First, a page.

You may have visited Jamies Italian in Newcastle city centre and noticed the awesome concrete floor where the diners sit. This was a concrete floor polishing project we completed a few years back for DeBoulay Contracts.
As the majority of the trades working on the project needed access to the floor space during the day, we opted to work through the night so that we had unrestricted access to the concrete. There’s nothing worse than getting dust and debris beneath your grinding tools and potentially ruining the floor surface. So rather than potentially cause any damage or complications to our polishing process we took the short straw and worked through the night.
The design brief called for a fine exposure of aggregate in the concrete floor surface. The required approximately 2mm of surface material to ground away with the use of our large concrete grinding machinery. By connecting high power dust extractors to the grinding machinery we were able to safely remove this material without any airborne dust and as a result caused zero damage to any of the interior finishes and decor.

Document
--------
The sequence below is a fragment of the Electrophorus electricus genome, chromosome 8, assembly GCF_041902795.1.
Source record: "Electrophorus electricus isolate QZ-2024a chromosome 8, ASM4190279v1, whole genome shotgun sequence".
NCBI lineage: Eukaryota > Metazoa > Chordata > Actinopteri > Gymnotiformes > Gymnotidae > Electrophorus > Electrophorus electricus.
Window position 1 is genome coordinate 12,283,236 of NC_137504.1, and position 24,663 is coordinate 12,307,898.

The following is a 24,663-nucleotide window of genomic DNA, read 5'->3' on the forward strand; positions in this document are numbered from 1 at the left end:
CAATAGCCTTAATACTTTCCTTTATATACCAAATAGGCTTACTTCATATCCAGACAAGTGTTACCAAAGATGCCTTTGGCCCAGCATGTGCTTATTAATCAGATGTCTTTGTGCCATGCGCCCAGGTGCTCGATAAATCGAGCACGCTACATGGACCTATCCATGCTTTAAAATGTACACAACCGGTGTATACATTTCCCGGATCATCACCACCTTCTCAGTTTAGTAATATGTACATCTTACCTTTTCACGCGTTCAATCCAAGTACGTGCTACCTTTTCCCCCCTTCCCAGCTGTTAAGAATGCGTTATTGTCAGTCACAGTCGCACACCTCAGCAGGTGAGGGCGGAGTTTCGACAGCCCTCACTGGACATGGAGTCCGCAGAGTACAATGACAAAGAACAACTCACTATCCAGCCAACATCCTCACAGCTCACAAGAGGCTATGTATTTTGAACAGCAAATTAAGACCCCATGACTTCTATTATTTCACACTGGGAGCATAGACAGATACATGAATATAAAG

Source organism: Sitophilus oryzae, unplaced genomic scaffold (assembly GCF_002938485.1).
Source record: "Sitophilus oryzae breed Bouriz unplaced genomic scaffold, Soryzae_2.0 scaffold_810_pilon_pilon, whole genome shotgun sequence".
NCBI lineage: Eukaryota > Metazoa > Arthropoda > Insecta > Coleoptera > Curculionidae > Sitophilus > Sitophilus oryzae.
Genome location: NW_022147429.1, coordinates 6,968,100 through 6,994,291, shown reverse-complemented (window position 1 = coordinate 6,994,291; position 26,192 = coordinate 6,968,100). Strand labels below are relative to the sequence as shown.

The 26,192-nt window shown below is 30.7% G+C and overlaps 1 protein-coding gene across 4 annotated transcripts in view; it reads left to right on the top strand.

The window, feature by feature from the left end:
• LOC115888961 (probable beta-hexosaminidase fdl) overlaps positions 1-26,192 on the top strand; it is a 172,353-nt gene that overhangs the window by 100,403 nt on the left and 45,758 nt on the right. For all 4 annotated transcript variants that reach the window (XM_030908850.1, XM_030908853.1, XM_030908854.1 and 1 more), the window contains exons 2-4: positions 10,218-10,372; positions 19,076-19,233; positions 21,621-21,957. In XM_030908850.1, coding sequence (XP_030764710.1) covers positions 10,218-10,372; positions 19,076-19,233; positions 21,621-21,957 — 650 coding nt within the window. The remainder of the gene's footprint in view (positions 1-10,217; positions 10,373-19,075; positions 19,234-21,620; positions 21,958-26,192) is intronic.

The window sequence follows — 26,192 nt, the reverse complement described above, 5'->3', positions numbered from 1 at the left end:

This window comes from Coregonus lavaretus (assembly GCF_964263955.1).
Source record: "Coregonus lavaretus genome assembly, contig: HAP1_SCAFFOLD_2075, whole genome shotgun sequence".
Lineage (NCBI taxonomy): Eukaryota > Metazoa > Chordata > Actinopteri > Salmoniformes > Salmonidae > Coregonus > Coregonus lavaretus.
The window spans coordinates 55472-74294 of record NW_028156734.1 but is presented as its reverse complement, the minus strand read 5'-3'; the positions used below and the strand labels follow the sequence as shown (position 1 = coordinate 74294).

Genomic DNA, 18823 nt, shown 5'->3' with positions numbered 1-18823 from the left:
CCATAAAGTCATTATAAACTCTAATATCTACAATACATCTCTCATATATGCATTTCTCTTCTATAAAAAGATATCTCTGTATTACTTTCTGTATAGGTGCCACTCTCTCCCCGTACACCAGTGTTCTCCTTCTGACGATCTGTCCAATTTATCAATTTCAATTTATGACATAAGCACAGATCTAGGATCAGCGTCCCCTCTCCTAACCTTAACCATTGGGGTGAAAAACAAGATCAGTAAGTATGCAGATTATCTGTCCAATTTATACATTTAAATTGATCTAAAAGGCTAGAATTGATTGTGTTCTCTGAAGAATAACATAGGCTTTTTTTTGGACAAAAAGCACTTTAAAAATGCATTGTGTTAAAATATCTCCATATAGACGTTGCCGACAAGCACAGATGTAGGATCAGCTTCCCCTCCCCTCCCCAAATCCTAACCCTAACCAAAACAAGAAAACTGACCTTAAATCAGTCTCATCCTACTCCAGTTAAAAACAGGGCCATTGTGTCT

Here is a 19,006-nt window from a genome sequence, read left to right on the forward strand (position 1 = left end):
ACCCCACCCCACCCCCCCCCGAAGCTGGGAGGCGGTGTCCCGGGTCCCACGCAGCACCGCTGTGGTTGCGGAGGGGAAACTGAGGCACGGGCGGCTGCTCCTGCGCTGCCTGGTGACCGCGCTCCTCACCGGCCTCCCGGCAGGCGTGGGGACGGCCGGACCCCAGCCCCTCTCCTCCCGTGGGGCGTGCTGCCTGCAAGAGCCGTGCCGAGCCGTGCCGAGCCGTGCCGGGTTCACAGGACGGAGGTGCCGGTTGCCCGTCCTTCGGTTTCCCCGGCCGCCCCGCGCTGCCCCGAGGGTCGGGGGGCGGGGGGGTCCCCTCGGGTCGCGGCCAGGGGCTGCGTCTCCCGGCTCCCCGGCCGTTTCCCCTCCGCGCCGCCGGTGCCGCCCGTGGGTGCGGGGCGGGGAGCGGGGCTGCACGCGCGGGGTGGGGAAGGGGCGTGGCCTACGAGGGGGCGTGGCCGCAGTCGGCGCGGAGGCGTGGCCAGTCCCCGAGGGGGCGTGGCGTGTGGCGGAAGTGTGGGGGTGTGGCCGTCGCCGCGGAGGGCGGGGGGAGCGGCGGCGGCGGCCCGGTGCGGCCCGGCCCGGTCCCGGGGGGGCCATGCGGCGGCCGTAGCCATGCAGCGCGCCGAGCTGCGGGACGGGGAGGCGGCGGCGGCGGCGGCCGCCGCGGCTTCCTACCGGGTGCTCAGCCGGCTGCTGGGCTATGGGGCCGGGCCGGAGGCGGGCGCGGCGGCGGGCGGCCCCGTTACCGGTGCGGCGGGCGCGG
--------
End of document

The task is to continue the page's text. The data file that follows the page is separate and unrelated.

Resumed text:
By removing the surface of the concrete you were free to see the local aggregates shining through. This created a stylish yet rustic feel and the perfect canvas for the dining area which now has cool wooden furniture in place.
<h3>How We Polished Jamies Italian Concrete Floor</h3>
Our initial tool choice was quite an aggressive metal bond tool that removed the surface material efficiently. This tool left the surface with an exposed aggregate look as required by the design brief. As this was the first tool in the process the surface was naturally covered in millions of large spiralled scratches from these aggressive tools.
The next task was to remove these deep scratches, otherwise the floor at Jamies Italian Newcastle would have looked terrible. We then progressed to a finer grade of metal tool which refined the grinding scratches to ones barely noticeable to the human eye. But even though these scratches are tiny, they can still trap dirt. Which is not great for a restaurant floor.
So we refined the concrete surface further still with our diamond abrasive tools so that only microscopic tool marks were present. We applied a high quality silicate densifier to the surface which soaks into the concrete crust and hardens from the inside out.
Photos courtesy of Sandra Tang.